The 26-year-old speaks to Henry Winter about a tough upbringing in Serbia and inspiring Palace’s revival and we republish the article that appeared in today's edition of The Times.
Every team has a heartbeat and Luka Milivojevic is fast becoming Crystal Palace’s. Bright as a button and hard as nails, the Serb is the all-action cult hero for Palace in their fight against relegation, scoring six in ten, stepping in strongly when Burnley went for Wilfried Zaha, and always taking responsibility.
With Zaha out for a month after damaging knee ligaments against Newcastle United, Milivojevic has become even more important. A visit to Palace’s training ground finds Roy Hodgson admiring the type of “disciplined”, tactically smart defensive midfielder that native academies still need to nurture. Palace fans “absolutely love him”, in the words of one, with Milivojevic hailed “the definition of an on-pitch general . . . never shirks his responsibilities”.
The man himself is a mixture of polite and forthright, briskly opening up to explain how his upbringing in conflict-afflicted Serbia shaped this intense commitment. “Listen, I remember waiting in a queue for two hours to buy one loaf of bread and then queuing for two litres of oil. I was six, seven years old. I swear it,” he says. “That teaches you to respect many things. I respect life and money. And family, of course.
“In the last 30 years we survived three wars, and you become stronger after that, it is learning how to survive in life. To survive three wars is crazy. In 1998 we had war with the USA [over Kosovo]. It is hard for my people.”
He recalls a conversation with Ed Richmond, the physio who works for Palace and Wales, when Wales visited Belgrade to play Serbia last June. “He asked me, ‘You have many buildings destroyed?’ I told him 20 years ago, they destroyed a whole city, and it’s very hard to recover from that, to rebuild even, we are not very good financial country. But this government now are doing a good job. We are a strong people.”
Only Brazil, France and Argentina have more footballing exports than Serbia’s 460. “And our population is only 7 million,” he says. “That strength, for sure, makes settling in other countries easier.
“If we look at the past few years, in the Premier League from Serbia we had [Nemanja] Vidic, who is a top player, [Aleksandar] Kolarov, top player, [Branislav] Ivanovic, top player, [Nemanja] Matic and [Dusan] Tadic as well. That’s very good scouting from Premier League teams as well as scouting their personality, the character of the player.
“The problem in Serbia is we have many talented players but we don’t have enough financial support. You know today in football, many players first of all think about money, how to buy good cars, how to spend the money. They’re already thinking about spending it even before they’ve earned it. It is bad decisions of the players in my opinion, they need to go step by step, as I did when I went from Serbia when I was 23. We have a generation who took the [under-20s] World Cup [in 2015], and 15 went from Serbia but now some have come back.” It is about sensible judgment, about character.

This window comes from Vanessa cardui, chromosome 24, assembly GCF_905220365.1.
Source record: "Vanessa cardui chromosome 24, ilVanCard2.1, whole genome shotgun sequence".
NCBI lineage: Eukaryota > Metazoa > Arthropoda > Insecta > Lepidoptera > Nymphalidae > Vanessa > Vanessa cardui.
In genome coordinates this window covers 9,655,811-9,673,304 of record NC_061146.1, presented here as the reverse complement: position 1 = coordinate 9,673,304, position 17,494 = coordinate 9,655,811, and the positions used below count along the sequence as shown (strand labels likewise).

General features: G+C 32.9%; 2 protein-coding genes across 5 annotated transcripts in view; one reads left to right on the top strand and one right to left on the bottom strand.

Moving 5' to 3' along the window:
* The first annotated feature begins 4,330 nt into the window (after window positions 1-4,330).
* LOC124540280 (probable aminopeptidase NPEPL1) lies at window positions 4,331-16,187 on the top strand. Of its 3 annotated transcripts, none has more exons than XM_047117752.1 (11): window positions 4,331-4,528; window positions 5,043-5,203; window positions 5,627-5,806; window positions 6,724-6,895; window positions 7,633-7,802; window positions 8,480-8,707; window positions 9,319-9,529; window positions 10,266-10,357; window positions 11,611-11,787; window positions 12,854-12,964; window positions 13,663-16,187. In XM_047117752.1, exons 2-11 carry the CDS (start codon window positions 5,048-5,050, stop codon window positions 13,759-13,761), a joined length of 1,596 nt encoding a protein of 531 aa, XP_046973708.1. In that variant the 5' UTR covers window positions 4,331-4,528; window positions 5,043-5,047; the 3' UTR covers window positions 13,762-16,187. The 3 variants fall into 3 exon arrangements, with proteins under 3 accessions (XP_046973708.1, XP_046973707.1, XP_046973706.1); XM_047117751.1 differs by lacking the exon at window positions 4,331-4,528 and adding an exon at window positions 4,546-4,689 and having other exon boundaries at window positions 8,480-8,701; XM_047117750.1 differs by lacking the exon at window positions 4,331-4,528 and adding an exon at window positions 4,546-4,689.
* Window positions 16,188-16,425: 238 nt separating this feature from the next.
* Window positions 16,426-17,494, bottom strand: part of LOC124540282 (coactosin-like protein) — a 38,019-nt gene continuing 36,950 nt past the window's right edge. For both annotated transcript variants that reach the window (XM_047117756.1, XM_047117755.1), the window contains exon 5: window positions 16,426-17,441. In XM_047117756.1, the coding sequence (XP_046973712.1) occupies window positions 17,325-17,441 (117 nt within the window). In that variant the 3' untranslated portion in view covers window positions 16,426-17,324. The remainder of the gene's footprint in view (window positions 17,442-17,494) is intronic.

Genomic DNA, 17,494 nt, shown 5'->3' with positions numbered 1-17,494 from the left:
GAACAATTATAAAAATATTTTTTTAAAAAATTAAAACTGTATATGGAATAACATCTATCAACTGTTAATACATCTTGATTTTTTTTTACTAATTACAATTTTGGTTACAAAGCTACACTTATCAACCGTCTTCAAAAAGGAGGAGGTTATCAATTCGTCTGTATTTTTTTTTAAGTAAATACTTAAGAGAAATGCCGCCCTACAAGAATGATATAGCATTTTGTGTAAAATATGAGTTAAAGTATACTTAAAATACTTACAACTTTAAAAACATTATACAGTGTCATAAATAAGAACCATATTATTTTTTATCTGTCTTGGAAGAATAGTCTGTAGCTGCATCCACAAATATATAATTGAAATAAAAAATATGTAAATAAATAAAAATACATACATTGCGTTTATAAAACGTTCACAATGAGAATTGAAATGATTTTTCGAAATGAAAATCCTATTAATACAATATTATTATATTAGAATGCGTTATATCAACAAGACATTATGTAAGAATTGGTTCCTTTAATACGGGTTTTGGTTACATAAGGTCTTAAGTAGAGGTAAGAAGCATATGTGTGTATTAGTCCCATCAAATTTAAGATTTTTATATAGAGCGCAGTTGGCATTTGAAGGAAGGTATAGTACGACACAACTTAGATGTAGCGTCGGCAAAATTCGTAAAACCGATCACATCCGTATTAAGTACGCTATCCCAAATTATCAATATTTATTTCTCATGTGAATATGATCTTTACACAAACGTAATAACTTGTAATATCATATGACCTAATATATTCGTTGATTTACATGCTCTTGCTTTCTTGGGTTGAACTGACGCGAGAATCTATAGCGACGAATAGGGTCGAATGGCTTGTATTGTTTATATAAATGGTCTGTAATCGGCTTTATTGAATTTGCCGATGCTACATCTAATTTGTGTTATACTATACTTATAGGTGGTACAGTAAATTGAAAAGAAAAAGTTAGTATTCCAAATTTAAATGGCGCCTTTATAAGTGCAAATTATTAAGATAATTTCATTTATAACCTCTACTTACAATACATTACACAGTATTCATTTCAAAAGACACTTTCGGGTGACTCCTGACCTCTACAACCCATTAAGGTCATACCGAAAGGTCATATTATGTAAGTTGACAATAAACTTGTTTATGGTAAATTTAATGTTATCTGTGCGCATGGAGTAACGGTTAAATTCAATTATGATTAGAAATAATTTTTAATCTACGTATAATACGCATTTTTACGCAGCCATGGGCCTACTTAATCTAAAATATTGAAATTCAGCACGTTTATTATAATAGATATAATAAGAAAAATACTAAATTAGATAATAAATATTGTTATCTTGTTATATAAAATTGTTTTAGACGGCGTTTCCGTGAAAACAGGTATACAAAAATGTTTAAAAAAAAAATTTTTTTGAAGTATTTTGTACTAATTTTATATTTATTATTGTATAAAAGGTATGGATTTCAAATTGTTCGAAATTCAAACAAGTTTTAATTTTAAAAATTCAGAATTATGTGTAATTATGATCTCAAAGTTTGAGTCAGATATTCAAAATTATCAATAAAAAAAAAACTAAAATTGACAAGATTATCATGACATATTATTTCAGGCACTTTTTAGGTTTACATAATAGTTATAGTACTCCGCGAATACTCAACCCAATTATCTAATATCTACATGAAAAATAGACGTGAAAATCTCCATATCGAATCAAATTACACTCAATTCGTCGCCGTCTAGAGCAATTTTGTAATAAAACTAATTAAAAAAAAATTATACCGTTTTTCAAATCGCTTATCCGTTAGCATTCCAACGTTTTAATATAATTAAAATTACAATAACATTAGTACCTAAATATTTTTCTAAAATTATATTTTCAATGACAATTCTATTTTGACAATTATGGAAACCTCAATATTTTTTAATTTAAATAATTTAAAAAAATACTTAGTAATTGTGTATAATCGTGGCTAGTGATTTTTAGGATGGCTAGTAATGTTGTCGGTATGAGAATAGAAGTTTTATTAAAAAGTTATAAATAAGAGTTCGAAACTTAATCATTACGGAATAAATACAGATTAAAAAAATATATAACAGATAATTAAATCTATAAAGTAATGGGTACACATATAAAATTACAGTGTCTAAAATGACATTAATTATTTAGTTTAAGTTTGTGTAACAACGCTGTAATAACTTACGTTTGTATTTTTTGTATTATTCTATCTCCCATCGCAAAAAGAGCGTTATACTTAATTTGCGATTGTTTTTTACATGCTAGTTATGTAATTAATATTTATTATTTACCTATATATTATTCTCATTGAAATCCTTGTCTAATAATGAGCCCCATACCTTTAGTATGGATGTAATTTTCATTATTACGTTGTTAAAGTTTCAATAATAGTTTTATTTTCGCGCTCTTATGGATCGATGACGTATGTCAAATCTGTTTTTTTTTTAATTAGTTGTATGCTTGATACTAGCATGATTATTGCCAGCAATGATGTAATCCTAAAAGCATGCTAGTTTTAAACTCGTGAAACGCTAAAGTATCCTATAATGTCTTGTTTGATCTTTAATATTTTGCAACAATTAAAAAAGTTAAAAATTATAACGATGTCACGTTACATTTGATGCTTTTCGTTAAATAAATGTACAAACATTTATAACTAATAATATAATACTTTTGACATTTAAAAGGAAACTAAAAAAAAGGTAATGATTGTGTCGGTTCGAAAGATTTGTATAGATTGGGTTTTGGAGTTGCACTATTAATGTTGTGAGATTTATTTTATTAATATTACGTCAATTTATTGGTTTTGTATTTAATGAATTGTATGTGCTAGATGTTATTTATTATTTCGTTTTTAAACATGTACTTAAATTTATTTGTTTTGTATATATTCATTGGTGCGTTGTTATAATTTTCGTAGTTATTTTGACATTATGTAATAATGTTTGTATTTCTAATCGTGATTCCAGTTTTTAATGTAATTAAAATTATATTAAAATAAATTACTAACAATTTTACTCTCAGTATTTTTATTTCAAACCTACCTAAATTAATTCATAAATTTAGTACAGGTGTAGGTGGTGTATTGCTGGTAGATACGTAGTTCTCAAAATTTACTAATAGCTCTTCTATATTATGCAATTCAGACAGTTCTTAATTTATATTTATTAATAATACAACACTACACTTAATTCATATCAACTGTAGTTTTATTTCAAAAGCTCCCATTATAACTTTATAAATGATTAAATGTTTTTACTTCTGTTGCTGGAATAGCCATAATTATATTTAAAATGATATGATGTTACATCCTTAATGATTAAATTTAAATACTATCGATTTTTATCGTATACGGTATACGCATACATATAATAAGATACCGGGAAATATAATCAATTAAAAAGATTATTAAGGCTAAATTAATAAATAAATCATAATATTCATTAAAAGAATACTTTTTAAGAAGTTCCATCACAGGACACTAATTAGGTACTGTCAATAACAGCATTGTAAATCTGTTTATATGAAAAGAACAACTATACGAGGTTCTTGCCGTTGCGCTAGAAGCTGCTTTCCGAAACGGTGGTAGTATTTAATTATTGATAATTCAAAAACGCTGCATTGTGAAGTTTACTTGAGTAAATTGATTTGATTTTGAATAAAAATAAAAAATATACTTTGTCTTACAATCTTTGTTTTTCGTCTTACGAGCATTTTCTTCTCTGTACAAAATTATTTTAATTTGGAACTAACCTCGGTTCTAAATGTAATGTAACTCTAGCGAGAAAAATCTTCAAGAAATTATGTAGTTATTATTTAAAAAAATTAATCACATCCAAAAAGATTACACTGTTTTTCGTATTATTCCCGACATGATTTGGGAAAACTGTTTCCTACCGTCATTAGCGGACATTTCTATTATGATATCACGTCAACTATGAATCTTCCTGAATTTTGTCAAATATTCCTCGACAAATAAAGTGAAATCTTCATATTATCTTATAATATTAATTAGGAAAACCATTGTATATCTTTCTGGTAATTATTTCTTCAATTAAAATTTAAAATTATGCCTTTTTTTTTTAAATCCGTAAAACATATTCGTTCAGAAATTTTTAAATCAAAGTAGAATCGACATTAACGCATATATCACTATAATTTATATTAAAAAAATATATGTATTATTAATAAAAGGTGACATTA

Milivojevic’s character was shaped by his father. “When I was very young, he told me never lie, never steal anything and be a good man,” he says. “From the beginning he started to build up my personality. When I was four years old, we play football one against one, first to ten. It was 9-6 to him, and then 9-9. Normally parents, what are they going to do? They’re going to let the kid win. No. He beat me. I lost and was crying for hours and hours. I didn’t want to lose.
“He built up my character. Every time after games, he is the first one who gives me criticism. He never claps me on the back and says ‘perfect’. He always says, ‘Whoever claps you, go away from those people’.” Because praise softens. “I make my decisions but I’ve had the best advice in my life from my father. We work like friends.”
Milivojevic was raised in Kragujevac, scene of one of the worst atrocities of the Second World War commemorated in a huge V-shaped statue, a monument to commemorate pupils and teachers who were executed. “Interrupted Flight”, as it is known among Serbs, is located at the site of a mass grave of local children and civilian adults murdered by Nazi occupiers in 1941.
“Two thousand [were shot], many of them schoolchildren,” Milivojevic recalls. “That was a bad historical moment for Serbia. There is a very big memorial there.”
He pauses to reflect, shaking his head in horror at what befell the youth of his city. Kragujevac’s main football club, Radnicki 1923, was inevitably deeply affected by the war, losing countless players, officials and fans, but it slowly rebuilt, although it was still a second-tier club when Milivojevic played for them aged 16.
He quickly moved to Rad Belgrade, learning from Radomir Kokovic, the captain and defensive midfielder. “I tried to follow him and become like him because he was a good example, a leader,” Milivojevic says.